The WHAS-Radio Studio Orchestra, an all-white big band under the direction of Bob Hutsell, performed live on local radio shows and commercials. Members of the radio station’s band had professional experience with top white dance bands and orchestras: Chuck Hurta played “sweet or hot” violin with Paul Whiteman; Joe Stone walked basslines for Isham Jones and Joe Venuti; and drummer Ted Otten performed with the Louisville Orchestra and later taught at the University of Louisville School of Music. White musicians worked daytime gigs with radio studio orchestras and combos, and at night booked club dates, private parties, dance jobs and show work. “Musicians had a heyday back in those days,” clarinetist Jack Crutcher stated. “I had jobs running out my ears. I played all the time, every night.” Crutcher played at four local radio stations, and usually had only fifteen minutes to grab his horn and run between jobs. Crutcher was also a member of the house band at the Bluegrass Room in the Brown Hotel, accompanying floor shows and providing dinner and dance music six nights a week. He played dances and private parties at the major downtown hotels, as well as dinner clubs and outdoor beer gardens. Small “jobbing” bands played one-night gigs at country clubs and high schools, playing stock arrangements of popular tunes, “society stuff and some Dixieland.”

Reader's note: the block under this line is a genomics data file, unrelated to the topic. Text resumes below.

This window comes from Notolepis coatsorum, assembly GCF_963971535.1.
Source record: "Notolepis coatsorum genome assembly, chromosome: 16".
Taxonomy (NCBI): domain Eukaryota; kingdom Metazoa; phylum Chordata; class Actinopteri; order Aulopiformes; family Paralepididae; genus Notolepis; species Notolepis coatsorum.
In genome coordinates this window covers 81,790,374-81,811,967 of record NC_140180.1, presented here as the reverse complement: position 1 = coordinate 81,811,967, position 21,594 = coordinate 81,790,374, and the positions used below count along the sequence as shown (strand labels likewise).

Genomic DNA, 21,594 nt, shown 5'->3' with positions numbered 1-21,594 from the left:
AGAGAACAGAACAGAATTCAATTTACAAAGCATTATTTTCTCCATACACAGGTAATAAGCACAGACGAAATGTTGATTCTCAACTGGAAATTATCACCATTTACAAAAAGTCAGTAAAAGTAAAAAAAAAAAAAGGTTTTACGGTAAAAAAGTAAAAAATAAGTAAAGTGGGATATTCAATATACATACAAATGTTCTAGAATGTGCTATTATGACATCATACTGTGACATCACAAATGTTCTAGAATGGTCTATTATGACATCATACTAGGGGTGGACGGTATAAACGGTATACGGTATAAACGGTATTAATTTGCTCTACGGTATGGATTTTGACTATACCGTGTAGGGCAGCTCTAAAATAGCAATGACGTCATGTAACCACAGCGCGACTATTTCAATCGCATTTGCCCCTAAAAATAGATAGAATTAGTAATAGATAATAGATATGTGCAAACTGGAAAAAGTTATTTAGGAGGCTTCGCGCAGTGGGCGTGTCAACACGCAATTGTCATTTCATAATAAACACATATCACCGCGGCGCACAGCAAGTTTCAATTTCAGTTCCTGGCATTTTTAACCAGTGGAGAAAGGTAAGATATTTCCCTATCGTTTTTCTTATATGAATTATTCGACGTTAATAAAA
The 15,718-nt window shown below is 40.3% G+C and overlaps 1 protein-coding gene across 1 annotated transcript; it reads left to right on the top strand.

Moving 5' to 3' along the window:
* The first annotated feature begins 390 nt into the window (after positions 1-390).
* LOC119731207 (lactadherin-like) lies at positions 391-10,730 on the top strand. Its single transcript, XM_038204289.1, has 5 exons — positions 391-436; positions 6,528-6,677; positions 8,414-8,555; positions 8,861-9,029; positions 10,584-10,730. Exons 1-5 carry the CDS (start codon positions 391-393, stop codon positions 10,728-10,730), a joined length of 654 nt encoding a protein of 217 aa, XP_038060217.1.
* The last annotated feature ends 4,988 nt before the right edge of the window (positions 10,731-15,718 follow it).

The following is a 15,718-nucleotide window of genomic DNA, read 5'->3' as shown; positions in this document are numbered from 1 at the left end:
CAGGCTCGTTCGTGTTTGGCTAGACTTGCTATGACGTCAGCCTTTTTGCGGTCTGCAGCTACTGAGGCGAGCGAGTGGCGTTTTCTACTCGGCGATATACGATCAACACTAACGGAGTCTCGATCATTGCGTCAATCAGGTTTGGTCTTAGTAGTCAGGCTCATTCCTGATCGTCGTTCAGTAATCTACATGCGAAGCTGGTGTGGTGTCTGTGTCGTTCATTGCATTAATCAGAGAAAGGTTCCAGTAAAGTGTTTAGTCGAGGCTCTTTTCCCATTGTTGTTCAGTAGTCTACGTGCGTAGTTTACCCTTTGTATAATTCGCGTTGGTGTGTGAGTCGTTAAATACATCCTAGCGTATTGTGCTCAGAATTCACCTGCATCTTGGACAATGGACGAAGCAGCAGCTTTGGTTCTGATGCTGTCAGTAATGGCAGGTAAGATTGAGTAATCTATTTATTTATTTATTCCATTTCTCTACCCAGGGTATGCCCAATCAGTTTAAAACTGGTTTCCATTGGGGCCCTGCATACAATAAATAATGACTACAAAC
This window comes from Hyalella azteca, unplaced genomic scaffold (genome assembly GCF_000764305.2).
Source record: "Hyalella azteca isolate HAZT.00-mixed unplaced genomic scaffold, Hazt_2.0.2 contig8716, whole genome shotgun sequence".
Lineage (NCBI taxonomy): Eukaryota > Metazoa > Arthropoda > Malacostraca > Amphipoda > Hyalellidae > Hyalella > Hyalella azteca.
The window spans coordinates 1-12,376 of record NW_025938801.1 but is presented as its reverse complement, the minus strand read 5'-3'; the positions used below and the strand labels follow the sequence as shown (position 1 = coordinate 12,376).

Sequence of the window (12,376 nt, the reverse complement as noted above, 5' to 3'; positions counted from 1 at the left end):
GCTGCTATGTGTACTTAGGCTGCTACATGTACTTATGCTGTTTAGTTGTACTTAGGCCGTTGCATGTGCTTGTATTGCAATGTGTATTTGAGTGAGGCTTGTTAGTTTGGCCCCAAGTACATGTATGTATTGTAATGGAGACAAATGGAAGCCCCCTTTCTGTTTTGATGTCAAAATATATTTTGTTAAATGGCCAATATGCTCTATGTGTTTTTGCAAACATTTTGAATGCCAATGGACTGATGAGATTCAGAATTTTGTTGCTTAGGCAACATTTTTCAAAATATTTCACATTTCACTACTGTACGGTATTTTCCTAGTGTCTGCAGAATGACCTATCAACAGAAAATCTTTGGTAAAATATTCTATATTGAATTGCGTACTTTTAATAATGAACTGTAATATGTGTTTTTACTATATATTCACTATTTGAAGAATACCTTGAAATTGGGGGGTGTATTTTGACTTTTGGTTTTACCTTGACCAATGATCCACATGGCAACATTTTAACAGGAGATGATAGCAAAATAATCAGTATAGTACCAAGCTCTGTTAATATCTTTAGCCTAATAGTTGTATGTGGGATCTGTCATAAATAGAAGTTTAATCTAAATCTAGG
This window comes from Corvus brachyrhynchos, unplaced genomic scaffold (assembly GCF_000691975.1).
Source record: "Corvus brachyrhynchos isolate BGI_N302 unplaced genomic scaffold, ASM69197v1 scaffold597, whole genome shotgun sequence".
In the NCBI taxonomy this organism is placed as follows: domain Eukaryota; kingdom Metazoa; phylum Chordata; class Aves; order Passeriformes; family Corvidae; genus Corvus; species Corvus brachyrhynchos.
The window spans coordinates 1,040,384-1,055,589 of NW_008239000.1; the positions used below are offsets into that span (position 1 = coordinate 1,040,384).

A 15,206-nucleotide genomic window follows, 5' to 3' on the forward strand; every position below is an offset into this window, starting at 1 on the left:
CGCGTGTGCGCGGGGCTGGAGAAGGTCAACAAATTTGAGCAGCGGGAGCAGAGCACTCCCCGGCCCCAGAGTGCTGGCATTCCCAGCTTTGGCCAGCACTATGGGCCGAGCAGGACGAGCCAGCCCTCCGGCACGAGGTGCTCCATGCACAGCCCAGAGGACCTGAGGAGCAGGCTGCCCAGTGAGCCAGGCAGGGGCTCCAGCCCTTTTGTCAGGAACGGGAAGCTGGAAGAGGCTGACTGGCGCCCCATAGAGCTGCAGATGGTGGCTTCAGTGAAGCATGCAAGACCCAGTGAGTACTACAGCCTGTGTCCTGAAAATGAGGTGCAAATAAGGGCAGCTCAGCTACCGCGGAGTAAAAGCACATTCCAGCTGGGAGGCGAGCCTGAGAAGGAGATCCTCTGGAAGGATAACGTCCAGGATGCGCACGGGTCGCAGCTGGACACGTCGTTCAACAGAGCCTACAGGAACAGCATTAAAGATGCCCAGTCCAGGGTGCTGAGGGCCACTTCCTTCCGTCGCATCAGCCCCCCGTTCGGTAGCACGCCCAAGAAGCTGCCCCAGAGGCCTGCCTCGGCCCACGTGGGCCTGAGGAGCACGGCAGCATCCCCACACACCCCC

Most nightspots in Louisville were strictly segregated, and white musicians held the jobs that paid better and had more prestige. The system of separated local music cultures, however, gradually changed in the fifties. As the popularity of swing music faded, dancehalls shut down and white and black dance bands dissolved—the closing of the Club Madrid in 1952 marked the end of the Swing Era in Louisville. Joe Brian and His Kentuckians tearfully disbanded in 1951 after twenty years of playing all the top white ballrooms in Louisville, from the Kentucky Hotel’s Terrace Room to the Brown Hotel’s Crystal Ballroom. In the late forties, WHAS-Radio dispersed its Studio Orchestra, although a jazz combo continued to work at the station until all live music was replaced on the local airwaves by records in the mid-fifties. The loss of steady work with good pay at dancehalls, hotels and radio stations weakened the white and black locals of the American Federation of Musicians. (The two A.F. of M. locals—local 11 for whites and local 637 for blacks—merged in 1967) When the big bands dispersed, local musicians formed small groups with bebop as their creative force and pushed the nightclub scene in Louisville to a new peak. The Civil Rights Movement brought down racial barriers and removed legal segregation in Louisville and across the South. Although many local nightspots remained segregated for a while, black and white jazz players eventually integrated in the music scene. Few older white musicians jammed in the local black nightclubs, but young white players often came down to play on Walnut Street and were accepted by black musicians.